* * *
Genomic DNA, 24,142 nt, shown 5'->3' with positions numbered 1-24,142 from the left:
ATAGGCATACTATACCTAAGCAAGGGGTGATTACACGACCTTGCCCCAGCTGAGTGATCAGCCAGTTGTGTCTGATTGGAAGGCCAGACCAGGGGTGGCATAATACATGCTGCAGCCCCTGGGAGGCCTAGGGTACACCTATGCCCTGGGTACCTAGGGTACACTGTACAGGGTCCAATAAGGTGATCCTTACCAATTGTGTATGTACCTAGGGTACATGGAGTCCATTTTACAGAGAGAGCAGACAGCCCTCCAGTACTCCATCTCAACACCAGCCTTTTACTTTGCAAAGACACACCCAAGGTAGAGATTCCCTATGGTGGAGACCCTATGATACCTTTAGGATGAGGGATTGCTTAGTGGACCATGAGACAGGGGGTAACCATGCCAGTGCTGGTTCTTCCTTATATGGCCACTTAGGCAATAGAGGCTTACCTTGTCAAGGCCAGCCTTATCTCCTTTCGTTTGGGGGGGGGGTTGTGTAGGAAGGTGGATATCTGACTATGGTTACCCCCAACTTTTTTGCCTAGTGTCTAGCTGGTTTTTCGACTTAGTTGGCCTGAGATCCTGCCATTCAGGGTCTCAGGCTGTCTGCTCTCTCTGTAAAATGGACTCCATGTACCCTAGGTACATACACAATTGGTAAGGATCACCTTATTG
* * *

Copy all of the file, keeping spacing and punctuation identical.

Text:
Genomic DNA, 24,142 nt, shown 5'->3' with positions numbered 1-24,142 from the left:
ATAGGCATACTATACCTAAGCAAGGGGTGATTACACGACCTTGCCCCAGCTGAGTGATCAGCCAGTTGTGTCTGATTGGAAGGCCAGACCAGGGGTGGCATAATACATGCTGCAGCCCCTGGGAGGCCTAGGGTACACCTATGCCCTGGGTACCTAGGGTACACTGTACAGGGTCCAATAAGGTGATCCTTACCAATTGTGTATGTACCTAGGGTACATGGAGTCCATTTTACAGAGAGAGCAGACAGCCCTCCAGTACTCCATCTCAACACCAGCCTTTTACTTTGCAAAGACACACCCAAGGTAGAGATTCCCTATGGTGGAGACCCTATGATACCTTTAGGATGAGGGATTGCTTAGTGGACCATGAGACAGGGGGTAACCATGCCAGTGCTGGTTCTTCCTTATATGGCCACTTAGGCAATAGAGGCTTACCTTGTCAAGGCCAGCCTTATCTCCTTTCGTTTGGGGGGGGGGTTGTGTAGGAAGGTGGATATCTGACTATGGTTACCCCCAACTTTTTTGCCTAGTGTCTAGCTGGTTTTTCGACTTAGTTGGCCTGAGATCCTGCCATTCAGGGTCTCAGGCTGTCTGCTCTCTCTGTAAAATGGACTCCATGTACCCTAGGTACATACACAATTGGTAAGGATCACCTTATTG